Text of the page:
on clear targets, best practices, benchmarks and stakeholder engagement. There are five keys pillars, which are energy management, waste management, environmental protection; which means land, air, water, as well as responsible procurement and stakeholder collaboration.” “When we started down this road in 2008, there was nothing like this in the Canadian market. We spent significant time scouring the globe for best practices, reaching out to people, building awareness, and ensuring that the program would be results-driven with high impact,” Jalon continued. These results include a reduction


of 43% in greenhouse gas emissions, 27% in energy and 33% reduction in water use. One example is the office tower, 777 Dunsmuir in downtown Vancouver where in 2014, the company drilled 30 boreholes 400 feet under the ground while it was fully occupied, reducing the energy costs and GHG emissions of the building’s heating and cooling. “CF implemented the first geoexchange retrofit in a fully occupied high rise in a city core,” Jalon explains. “This is a world-leading achievement that demonstrates our dedication to the environment and operational efficiencies.” Numerous accolades and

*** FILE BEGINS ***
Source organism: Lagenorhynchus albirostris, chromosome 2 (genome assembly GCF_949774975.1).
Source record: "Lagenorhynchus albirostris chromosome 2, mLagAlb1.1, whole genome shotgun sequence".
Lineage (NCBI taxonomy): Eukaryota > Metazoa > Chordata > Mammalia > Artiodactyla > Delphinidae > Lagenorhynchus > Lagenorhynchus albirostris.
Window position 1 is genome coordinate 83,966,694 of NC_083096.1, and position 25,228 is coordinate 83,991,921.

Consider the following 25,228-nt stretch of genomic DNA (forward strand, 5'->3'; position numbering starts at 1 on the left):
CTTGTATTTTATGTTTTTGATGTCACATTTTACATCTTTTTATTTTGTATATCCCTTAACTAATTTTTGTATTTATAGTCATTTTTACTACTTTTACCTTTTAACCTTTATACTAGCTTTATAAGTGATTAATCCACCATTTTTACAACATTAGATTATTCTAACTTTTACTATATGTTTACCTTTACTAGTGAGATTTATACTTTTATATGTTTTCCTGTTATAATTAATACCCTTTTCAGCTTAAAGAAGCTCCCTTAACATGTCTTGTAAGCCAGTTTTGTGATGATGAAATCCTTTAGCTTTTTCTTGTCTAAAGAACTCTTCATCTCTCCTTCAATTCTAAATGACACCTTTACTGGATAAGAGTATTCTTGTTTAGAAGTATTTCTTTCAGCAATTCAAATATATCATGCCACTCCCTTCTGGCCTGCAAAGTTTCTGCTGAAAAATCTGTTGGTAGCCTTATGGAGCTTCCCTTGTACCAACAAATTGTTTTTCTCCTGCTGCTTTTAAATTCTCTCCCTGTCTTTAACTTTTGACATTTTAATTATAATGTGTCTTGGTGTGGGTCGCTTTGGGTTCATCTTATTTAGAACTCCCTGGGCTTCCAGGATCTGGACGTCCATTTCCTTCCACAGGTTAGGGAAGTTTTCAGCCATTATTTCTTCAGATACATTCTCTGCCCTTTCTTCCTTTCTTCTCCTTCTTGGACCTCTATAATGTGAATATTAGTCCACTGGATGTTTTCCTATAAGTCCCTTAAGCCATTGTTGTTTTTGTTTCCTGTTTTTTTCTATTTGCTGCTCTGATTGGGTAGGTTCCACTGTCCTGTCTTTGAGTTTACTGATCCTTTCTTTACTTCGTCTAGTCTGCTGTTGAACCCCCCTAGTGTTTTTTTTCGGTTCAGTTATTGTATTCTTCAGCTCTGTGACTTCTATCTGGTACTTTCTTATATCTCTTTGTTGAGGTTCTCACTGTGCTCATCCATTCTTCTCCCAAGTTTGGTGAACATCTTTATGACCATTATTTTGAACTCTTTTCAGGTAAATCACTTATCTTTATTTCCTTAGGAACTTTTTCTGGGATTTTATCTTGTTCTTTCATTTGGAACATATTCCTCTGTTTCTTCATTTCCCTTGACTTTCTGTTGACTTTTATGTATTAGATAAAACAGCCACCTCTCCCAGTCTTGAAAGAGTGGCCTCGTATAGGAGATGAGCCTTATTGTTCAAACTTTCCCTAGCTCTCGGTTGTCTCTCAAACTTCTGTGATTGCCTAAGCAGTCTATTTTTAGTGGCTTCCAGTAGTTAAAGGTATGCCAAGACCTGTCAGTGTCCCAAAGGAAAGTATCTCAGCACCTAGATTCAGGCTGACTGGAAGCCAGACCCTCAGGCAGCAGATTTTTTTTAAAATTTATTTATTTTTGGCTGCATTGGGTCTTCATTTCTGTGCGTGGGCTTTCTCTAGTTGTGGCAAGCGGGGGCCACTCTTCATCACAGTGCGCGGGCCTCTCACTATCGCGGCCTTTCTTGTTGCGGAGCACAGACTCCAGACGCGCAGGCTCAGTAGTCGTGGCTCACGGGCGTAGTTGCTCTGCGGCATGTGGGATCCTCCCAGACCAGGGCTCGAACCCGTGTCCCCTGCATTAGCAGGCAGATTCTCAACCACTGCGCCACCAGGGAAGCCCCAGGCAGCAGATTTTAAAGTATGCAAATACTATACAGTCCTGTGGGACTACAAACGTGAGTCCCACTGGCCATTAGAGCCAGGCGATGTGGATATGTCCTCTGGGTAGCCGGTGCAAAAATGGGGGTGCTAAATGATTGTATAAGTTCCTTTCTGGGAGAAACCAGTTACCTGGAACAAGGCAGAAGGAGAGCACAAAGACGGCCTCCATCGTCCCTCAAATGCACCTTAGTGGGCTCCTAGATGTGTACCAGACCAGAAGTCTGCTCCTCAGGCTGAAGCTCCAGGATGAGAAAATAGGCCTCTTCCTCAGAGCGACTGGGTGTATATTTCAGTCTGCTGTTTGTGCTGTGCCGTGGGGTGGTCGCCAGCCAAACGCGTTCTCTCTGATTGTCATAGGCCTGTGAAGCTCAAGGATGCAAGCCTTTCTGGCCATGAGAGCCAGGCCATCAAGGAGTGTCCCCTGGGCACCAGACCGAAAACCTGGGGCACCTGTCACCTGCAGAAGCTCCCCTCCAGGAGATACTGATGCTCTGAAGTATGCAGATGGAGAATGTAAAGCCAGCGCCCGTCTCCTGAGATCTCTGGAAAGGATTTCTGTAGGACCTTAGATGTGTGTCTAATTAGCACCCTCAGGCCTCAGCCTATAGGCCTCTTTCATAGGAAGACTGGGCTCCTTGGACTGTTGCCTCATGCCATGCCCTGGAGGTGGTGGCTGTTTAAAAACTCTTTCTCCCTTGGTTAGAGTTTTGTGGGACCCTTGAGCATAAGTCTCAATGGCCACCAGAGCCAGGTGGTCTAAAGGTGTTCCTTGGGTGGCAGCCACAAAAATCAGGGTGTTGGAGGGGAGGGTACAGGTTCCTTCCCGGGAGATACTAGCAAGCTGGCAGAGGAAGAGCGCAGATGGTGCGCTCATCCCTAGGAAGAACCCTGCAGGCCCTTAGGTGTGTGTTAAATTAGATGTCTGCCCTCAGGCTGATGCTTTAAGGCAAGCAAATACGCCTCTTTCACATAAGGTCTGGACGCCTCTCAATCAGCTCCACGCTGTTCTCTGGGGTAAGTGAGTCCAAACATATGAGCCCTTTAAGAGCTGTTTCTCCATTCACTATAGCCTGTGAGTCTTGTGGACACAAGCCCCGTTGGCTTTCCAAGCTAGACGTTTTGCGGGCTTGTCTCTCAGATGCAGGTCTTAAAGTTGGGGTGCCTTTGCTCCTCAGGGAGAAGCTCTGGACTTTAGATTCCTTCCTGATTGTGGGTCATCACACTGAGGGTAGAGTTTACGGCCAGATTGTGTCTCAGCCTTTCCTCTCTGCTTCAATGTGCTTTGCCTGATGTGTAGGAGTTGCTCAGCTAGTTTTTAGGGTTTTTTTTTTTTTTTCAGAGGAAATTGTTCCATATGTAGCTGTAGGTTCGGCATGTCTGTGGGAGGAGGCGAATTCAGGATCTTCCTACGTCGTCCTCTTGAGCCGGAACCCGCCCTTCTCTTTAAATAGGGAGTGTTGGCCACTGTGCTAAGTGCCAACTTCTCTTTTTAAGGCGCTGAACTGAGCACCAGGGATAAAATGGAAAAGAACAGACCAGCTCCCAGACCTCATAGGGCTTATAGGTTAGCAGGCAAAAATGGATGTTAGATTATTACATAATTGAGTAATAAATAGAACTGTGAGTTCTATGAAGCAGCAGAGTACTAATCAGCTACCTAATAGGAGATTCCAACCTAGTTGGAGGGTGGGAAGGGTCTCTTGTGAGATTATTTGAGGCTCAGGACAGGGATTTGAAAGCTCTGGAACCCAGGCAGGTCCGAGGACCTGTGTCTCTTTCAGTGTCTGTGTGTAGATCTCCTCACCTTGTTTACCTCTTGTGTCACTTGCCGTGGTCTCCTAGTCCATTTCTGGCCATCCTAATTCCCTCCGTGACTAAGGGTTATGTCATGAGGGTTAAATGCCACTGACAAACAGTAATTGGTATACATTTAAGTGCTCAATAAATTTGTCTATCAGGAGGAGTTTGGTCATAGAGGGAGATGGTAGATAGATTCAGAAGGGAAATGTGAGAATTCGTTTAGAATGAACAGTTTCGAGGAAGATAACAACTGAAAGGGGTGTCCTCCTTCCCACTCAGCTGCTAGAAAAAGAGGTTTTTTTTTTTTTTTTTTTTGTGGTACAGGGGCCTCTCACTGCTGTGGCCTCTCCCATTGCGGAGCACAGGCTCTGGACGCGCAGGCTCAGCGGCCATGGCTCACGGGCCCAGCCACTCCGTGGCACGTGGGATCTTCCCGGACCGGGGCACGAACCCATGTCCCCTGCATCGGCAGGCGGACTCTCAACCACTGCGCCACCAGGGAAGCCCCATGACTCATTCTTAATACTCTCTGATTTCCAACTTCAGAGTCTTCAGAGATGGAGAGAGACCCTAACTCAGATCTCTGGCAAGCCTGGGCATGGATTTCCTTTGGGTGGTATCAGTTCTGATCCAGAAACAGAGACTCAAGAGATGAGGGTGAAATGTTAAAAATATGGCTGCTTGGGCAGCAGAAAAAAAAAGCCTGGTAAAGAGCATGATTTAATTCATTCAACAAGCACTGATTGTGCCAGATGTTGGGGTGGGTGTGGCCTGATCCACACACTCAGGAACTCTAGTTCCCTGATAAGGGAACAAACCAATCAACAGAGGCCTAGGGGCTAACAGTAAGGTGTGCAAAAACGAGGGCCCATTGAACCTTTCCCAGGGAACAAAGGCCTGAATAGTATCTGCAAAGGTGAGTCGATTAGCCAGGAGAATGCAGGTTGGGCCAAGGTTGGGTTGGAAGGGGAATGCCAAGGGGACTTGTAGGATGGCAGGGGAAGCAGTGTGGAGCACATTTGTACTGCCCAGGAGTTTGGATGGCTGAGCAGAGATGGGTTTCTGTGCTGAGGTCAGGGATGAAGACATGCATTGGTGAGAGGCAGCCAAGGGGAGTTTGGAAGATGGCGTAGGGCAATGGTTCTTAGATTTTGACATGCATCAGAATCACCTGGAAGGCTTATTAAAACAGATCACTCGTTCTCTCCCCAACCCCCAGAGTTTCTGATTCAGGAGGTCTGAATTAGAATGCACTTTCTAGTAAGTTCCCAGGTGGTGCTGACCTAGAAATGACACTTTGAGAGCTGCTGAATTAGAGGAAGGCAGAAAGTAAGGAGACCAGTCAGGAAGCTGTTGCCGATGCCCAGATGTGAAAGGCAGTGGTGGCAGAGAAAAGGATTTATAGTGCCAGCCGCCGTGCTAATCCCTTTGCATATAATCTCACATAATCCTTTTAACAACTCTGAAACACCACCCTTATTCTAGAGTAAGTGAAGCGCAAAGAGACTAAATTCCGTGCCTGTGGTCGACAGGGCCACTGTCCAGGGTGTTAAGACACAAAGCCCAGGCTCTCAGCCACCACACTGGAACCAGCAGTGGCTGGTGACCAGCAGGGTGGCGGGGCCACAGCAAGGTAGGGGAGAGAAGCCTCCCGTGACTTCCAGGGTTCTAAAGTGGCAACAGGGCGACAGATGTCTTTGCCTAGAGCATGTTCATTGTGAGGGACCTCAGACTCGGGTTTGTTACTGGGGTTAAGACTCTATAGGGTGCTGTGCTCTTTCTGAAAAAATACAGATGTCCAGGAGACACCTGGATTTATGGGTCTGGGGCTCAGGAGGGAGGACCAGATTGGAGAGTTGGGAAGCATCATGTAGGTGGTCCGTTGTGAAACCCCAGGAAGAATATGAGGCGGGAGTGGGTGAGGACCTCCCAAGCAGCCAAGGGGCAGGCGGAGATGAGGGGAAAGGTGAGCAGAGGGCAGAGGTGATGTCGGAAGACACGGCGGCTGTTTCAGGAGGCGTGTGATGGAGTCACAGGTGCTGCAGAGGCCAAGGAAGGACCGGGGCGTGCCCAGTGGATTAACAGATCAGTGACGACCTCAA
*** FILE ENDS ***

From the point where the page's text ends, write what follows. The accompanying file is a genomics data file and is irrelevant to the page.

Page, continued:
certifications have followed, including being named Canada’s Greenest Employer. “It’s one thing to say that you’re doing this, but to get awards that recognise the company’s results is incredibly valuable,” Gupta says. “It demonstrates to our stakeholders that we’re committed to this ongoing journey.” In addition to being named Canada’s Greenest Employer, Cadillac Fairview’s Green at Work efforts have led to industry recognition and distinction during the past year: • Achieving the Global Real Estate Survey Benchmark (GRESB) “Green Star” ranking

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Sustainable Urban Design

Throughout the years, B+H and Cadillac Fairview have collaborated to create some of Canada’s most iconic and sustainable commercial, retail, and mixed-use urban developments. These first-in-class and endurable designs drive community success and develop innovation.